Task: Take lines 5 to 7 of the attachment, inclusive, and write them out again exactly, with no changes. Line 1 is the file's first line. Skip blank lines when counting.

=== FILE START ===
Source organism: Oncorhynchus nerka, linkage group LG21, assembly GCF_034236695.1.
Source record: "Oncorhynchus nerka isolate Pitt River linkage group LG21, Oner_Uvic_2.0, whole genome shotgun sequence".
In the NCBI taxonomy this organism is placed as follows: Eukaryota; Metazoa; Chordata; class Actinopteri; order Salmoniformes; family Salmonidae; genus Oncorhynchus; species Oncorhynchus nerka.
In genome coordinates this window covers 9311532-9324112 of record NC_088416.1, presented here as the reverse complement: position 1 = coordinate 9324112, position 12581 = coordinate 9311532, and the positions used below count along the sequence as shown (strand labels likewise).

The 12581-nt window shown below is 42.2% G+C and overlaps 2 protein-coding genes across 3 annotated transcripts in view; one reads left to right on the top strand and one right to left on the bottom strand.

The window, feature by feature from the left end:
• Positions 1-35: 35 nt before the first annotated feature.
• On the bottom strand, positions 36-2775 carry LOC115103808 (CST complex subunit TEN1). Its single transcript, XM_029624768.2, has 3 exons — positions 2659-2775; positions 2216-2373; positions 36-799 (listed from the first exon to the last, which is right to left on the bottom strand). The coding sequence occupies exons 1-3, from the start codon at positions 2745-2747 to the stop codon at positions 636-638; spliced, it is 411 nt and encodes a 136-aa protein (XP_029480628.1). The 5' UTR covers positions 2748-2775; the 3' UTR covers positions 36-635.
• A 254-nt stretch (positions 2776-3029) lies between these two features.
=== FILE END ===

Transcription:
The 12581-nt window shown below is 42.2% G+C and overlaps 2 protein-coding genes across 3 annotated transcripts in view; one reads left to right on the top strand and one right to left on the bottom strand.

The window, feature by feature from the left end:
• Positions 1-35: 35 nt before the first annotated feature.